Margaret Brown is mostly known for her bravery that fateful night of 1912 but she also did many other great things. She was an advocate of human rights, she worked to establish the first Juvenile Court in the U.S., worked with the relief efforts during World War 1 and was also a Suffragist. She really played a big role in women’s history.

Margaret Brown
“Typical Brown luck. We’re unsinkable.”
                                        ~Margaret Mary Tobin Brown


An "F" Waiting to Happen

My science teacher assigned an experiment perfect for spring time but not so perfect for me: growing a plant.
I started it yesterday but I don’t have much confidence about it. You see, last year I tried growing ten plants and all of them died (except for one that my dad saved before I killed it all the way). I don’t really have a green thumb.

I got a package of carnation seedsguaranteed to grow”. I made a light hut ( a box covered with aluminum foil, slits for ventilation, and a light bulb at the top) and I planted the seeds with extreme care. I even used a ruler to be sure I wasn’t covering them with too much dirt.

According to the package they take ten days to germinate. So if I don’t see anything by March 20th, I’ll be upset.

Now, if this project does work out, I think I should get an A+ after considering my bad history with plants.

They should grow…they’re guaranteed to.


A Funeral for a Fish

September 19, 2009 - March 5, 2011

My fish, Phelps has died and this time it's for real. There were two other times he was about to "swim to the light", but as my mom said: third time's a charm. For a beta fish, he was very old and everyone was surprised whenever I told them how long I had him.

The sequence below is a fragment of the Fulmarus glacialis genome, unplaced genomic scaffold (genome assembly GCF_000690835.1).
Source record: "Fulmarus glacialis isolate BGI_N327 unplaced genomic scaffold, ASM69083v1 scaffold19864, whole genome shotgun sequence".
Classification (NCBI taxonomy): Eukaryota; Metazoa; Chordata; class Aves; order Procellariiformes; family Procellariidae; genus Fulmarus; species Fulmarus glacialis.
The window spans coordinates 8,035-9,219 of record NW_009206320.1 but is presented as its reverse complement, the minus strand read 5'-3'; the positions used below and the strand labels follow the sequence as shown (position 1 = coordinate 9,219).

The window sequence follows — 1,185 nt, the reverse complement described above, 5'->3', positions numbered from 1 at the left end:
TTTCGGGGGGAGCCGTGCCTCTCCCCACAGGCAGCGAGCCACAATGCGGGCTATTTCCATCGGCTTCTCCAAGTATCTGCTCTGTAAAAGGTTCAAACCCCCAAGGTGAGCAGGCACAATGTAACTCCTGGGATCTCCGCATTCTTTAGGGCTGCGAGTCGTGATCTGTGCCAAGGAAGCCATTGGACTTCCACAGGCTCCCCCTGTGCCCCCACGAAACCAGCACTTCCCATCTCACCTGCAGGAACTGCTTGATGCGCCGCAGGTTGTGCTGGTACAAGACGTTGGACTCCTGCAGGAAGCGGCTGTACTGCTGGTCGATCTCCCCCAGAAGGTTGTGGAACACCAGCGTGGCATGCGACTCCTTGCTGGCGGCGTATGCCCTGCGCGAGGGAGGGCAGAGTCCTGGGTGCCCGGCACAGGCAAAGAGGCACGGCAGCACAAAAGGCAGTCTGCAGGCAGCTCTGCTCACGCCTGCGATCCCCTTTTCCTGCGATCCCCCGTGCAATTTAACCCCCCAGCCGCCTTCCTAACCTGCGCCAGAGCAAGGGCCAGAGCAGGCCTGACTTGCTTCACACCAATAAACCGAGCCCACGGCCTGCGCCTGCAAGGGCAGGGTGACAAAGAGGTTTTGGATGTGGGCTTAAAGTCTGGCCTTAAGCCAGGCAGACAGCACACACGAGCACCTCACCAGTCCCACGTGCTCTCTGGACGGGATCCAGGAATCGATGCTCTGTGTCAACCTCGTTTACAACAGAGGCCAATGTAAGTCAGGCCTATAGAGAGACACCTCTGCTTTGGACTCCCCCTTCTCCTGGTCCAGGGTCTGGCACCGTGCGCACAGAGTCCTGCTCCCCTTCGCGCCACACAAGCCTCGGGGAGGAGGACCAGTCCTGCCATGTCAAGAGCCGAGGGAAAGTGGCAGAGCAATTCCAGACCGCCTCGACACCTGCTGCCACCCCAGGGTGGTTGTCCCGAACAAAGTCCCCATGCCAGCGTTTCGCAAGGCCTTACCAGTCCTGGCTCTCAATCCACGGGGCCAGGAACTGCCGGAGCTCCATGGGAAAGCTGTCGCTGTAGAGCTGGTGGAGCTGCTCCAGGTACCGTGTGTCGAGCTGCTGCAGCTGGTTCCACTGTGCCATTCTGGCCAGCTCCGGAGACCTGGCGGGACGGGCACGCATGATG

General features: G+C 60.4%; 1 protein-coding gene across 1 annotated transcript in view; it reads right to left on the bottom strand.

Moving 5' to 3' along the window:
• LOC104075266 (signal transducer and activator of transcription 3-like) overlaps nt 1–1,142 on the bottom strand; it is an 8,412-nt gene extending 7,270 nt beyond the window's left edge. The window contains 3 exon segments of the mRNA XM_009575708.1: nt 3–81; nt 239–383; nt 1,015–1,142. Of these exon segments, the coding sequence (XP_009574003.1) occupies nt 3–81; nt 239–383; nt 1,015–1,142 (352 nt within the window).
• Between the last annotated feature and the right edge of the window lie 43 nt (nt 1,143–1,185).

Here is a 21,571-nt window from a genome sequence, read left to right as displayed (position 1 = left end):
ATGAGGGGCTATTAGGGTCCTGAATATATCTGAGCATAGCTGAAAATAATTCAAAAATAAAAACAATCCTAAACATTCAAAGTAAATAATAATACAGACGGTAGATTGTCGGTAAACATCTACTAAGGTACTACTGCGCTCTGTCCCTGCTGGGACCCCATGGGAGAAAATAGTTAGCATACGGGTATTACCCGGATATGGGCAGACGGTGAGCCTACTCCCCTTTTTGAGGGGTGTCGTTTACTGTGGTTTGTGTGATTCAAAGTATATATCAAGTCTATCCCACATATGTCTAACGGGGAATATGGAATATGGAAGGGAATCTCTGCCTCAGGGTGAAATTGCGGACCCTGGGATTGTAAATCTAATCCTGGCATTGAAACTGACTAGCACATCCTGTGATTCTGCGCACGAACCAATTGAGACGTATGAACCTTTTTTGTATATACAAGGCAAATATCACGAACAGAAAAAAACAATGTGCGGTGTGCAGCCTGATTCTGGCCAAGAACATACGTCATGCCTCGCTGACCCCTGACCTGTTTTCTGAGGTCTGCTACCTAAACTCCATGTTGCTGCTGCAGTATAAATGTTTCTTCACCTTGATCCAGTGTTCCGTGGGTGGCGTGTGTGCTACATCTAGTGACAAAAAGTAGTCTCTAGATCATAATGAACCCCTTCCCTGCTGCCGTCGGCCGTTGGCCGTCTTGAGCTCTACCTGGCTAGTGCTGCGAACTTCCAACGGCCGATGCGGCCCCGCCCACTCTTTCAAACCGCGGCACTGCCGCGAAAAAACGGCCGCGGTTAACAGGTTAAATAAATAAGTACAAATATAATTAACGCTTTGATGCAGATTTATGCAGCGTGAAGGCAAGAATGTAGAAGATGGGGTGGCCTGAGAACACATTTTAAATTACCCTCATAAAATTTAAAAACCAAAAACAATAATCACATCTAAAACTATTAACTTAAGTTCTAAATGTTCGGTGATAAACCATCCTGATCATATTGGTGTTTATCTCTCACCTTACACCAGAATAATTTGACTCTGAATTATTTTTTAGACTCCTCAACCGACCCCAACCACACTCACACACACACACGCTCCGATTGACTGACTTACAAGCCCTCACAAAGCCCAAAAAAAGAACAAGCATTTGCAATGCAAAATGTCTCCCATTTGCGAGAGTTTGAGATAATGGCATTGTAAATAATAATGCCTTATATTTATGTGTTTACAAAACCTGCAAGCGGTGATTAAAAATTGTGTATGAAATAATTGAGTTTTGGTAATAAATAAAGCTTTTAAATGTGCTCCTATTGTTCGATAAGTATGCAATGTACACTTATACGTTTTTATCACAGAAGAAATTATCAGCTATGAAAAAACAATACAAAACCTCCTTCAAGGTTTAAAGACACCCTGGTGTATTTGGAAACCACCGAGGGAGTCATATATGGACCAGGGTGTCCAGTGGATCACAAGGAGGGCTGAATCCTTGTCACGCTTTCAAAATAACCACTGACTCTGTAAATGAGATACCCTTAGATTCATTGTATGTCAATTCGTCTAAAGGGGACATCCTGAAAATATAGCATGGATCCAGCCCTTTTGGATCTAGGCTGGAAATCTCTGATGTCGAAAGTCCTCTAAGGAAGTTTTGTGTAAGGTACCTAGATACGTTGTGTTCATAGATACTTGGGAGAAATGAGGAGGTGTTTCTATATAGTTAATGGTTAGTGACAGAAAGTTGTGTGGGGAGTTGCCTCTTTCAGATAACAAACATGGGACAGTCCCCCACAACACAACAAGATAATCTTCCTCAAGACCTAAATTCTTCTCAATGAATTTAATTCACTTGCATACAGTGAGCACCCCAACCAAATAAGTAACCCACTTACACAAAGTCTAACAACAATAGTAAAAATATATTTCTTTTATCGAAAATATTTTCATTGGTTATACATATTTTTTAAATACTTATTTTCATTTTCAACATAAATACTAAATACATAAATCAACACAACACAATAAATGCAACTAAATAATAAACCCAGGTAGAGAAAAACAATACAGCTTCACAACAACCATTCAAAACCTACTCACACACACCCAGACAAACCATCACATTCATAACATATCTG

So, in his memory, I will share the story of the second time he almost died:

I had just finished cleaning his bowl and I was ready to put him back in it when he jumped out of the net. I reached to get him out of the sink but when looked, he wasn't there. Standing there a little confused, it took me a few seconds to realize that he slipped down the drain. I never thought he would fit through the tiny hole.

After telling my mom what happened, she went into the bathroom to take off part of the pipe under the sink. We were really hoping he would be in the P-trap (that's the part of piping that looks like a hook) but sadly, he wasn't there.

When my dad came home about an hour later, he went to put the pipe back together and sitting on a towel under the open drain pipe was Phelps. Surprisingly he was still alive. After he was back in his home he swam around more and acted better than ever.

Apparently he was stuck at the top of the piping and didn't get dislodged until no one was looking. It was amazing that he was able to live through a trauma like that.
For a fish he lived a full life and at least he only died of old age this time.

But of course we had to have fish for supper...


Helpful Hints

A while back my dad gave me a paper with some tips that that he got in an email. I kept the paper because all of them are so logical. I thought I would share some of them because you never know when they might come in handy.
  1. If you’re choking on an ice cube, simply pour a cup of boiling water down your throat. Presto! The blockage will instantly remove itself.
  2. Avoid cutting yourself when slicing vegetables by getting someone else to hold the vegetables while you chop.
  3. If you can’t fix it with a hammer, you’ve got an electrical problem.
  4. A mousetrap placed on top of your alarm clock will prevent you from rolling over and going back to sleep after you hit the snooze button.

**Since doing things like pouring boiling water down your throat can be painful and dangerous, please use common sense and do not attempt these tips—they’re only for a good laugh.**